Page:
Now, we will create some toy features. If the syntax is unclear, I'll cover that in more depth in the next post. For now, just note that we've created five features for both symbols using only data that would be available as of the end of day T.

Also note that I've dropped any rows which contain any nulls for simplicity, since scikit-learn can't handle those out of the box.

In [3]:
features = pd.DataFrame(index=prices.index)
features['volume_change_ratio'] = prices.groupby(level='symbol').volume\
.diff(1) / prices.groupby(level='symbol').shift(1).volume
features['momentum_5_day'] = prices.groupby(level='symbol').close\

features['intraday_chg'] = (prices.groupby(level='symbol').close\
                            .shift(0) - prices.groupby(level='symbol').open\

features['day_of_week'] = features.index.get_level_values('date').weekday

features['day_of_month'] = features.index.get_level_values('date').day

                   volume_change_ratio  momentum_5_day  intraday_chg  \
date       symbol                                                      
2016-12-23 AAPL              -0.453747        0.004743      0.008046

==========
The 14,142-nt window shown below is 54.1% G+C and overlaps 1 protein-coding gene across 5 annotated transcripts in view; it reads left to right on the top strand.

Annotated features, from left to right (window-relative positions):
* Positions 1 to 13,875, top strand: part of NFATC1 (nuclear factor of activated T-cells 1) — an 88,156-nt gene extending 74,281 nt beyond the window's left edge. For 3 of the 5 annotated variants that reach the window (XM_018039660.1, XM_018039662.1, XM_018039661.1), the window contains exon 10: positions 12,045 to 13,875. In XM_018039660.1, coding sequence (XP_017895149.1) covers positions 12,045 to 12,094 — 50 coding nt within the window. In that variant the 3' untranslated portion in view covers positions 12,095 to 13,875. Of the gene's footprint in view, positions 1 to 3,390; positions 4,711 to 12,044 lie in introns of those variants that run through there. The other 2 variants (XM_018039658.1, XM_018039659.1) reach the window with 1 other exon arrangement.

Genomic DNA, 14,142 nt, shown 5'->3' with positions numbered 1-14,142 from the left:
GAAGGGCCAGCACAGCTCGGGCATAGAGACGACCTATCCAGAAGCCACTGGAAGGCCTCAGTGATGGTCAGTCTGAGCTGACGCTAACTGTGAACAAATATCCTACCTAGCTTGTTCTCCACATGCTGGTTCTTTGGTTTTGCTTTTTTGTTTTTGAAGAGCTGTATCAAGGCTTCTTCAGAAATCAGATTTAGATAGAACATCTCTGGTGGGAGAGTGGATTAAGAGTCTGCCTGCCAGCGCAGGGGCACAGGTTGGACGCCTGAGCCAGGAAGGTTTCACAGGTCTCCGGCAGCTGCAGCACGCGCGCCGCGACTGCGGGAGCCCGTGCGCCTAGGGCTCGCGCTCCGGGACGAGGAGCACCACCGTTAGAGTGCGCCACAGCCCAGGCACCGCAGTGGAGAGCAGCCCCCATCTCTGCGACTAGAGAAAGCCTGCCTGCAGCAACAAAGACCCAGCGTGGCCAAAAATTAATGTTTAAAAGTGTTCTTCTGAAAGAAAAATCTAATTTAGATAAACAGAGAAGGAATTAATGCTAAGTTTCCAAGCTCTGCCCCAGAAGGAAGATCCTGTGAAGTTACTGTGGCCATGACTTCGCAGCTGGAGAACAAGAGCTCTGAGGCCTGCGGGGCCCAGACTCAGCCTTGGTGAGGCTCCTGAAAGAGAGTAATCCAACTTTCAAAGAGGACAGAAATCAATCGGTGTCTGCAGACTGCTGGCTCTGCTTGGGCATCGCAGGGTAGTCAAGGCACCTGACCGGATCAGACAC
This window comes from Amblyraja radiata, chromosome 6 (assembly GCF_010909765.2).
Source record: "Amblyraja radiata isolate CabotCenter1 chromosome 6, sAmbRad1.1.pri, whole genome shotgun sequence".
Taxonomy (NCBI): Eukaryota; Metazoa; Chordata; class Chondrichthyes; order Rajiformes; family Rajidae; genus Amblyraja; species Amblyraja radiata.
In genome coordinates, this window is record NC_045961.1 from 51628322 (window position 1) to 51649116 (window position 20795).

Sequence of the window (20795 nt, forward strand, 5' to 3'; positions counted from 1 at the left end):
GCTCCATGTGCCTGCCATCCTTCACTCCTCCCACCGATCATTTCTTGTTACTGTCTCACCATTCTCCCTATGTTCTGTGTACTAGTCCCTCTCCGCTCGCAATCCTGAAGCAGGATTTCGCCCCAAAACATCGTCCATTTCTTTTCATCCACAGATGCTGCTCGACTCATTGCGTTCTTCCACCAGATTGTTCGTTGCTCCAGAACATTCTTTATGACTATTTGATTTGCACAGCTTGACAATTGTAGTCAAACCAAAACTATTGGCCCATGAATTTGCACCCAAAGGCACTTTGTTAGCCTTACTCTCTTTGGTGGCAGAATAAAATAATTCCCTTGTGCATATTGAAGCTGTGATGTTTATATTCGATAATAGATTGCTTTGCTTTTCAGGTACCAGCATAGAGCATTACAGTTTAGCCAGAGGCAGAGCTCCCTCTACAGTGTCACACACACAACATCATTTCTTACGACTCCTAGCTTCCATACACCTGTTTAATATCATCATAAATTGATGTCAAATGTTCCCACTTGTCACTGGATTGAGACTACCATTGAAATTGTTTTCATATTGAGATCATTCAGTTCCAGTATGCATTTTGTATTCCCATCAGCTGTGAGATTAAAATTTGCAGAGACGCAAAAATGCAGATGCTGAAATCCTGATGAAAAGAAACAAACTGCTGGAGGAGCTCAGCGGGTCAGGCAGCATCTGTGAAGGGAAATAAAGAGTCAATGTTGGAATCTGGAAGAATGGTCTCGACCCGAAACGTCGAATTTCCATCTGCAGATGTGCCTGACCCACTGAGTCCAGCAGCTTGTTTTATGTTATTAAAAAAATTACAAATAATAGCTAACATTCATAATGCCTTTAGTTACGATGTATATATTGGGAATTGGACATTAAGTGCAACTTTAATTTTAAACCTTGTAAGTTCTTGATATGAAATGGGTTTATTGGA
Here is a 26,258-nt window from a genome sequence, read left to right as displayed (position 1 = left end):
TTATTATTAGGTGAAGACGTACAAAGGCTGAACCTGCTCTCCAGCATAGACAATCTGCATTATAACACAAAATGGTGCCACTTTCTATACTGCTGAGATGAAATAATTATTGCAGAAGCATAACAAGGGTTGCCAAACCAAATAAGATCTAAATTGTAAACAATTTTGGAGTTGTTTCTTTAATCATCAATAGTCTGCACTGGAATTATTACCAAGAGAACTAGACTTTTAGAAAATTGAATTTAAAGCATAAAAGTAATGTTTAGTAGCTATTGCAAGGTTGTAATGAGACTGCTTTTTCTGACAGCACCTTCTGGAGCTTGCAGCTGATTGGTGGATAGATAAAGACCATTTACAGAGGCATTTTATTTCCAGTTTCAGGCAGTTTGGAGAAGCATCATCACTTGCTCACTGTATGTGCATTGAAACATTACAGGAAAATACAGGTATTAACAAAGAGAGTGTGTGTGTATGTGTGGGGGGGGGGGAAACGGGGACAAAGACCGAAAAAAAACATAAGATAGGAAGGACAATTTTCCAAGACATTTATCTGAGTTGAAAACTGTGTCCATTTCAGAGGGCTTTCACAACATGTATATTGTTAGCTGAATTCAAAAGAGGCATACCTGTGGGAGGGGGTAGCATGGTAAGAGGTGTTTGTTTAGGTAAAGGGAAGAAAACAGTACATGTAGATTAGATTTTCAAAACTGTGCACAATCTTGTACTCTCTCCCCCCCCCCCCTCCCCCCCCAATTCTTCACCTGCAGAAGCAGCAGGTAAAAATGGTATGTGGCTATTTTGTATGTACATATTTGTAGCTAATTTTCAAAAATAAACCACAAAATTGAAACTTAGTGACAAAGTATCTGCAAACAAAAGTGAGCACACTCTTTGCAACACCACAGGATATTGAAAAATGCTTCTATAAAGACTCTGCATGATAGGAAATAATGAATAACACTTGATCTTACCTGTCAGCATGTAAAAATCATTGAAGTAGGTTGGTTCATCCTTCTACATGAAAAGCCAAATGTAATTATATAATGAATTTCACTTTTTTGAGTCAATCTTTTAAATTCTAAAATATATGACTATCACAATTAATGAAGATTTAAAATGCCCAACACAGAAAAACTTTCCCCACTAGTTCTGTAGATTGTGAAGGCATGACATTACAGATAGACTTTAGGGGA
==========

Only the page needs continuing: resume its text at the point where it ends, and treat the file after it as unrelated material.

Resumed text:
CSCO              -0.291298       -0.001961     -0.000327   
2016-12-27 AAPL               0.284036        0.005316      0.006351   
           CSCO               0.546260       -0.002276      0.001305   
2016-12-28 AAPL               0.142595       -0.001625     -0.006467   
           CSCO              -0.151900       -0.004581     -0.009121   
2016-12-29 AAPL              -0.280609       -0.002819      0.002404   
           CSCO              -0.085396        0.001315      0.002963   
2016-12-30 AAPL               1.033726       -0.004042     -0.007115   
           CSCO               0.836194       -0.007879     -0.011126   

                   day_of_week  day_of_month  
date       symbol                             
2016-12-23 AAPL              4            23  
           CSCO              4            23  
2016-12-27 AAPL              1            27  
           CSCO              1            27  
2016-12-28 AAPL              2            28